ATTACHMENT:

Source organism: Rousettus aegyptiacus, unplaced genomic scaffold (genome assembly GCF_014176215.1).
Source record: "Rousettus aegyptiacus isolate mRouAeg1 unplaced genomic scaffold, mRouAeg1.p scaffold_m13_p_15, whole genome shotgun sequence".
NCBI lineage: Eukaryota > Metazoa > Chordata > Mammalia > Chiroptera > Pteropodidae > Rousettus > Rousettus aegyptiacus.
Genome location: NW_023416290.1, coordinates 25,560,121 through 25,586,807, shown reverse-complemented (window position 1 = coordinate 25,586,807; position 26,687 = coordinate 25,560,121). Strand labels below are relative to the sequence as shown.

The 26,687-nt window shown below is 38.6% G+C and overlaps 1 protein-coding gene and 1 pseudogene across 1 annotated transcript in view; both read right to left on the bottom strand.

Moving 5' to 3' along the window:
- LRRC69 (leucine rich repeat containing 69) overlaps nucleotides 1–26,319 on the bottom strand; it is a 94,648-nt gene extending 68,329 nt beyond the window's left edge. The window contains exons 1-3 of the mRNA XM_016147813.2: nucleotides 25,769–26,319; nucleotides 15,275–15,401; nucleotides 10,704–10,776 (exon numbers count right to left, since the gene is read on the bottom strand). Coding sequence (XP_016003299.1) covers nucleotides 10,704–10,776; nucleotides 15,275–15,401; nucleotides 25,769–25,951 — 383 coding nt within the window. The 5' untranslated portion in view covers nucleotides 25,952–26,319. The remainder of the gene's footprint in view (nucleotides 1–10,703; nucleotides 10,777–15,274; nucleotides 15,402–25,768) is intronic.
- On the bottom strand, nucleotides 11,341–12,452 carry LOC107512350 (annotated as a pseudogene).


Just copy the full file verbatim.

Source organism: Rousettus aegyptiacus, unplaced genomic scaffold (genome assembly GCF_014176215.1).
Source record: "Rousettus aegyptiacus isolate mRouAeg1 unplaced genomic scaffold, mRouAeg1.p scaffold_m13_p_15, whole genome shotgun sequence".
NCBI lineage: Eukaryota > Metazoa > Chordata > Mammalia > Chiroptera > Pteropodidae > Rousettus > Rousettus aegyptiacus.
Genome location: NW_023416290.1, coordinates 25,560,121 through 25,586,807, shown reverse-complemented (window position 1 = coordinate 25,586,807; position 26,687 = coordinate 25,560,121). Strand labels below are relative to the sequence as shown.

The 26,687-nt window shown below is 38.6% G+C and overlaps 1 protein-coding gene and 1 pseudogene across 1 annotated transcript in view; both read right to left on the bottom strand.

Moving 5' to 3' along the window:
- LRRC69 (leucine rich repeat containing 69) overlaps nucleotides 1–26,319 on the bottom strand; it is a 94,648-nt gene extending 68,329 nt beyond the window's left edge. The window contains exons 1-3 of the mRNA XM_016147813.2: nucleotides 25,769–26,319; nucleotides 15,275–15,401; nucleotides 10,704–10,776 (exon numbers count right to left, since the gene is read on the bottom strand). Coding sequence (XP_016003299.1) covers nucleotides 10,704–10,776; nucleotides 15,275–15,401; nucleotides 25,769–25,951 — 383 coding nt within the window. The 5' untranslated portion in view covers nucleotides 25,952–26,319. The remainder of the gene's footprint in view (nucleotides 1–10,703; nucleotides 10,777–15,274; nucleotides 15,402–25,768) is intronic.
- On the bottom strand, nucleotides 11,341–12,452 carry LOC107512350 (annotated as a pseudogene).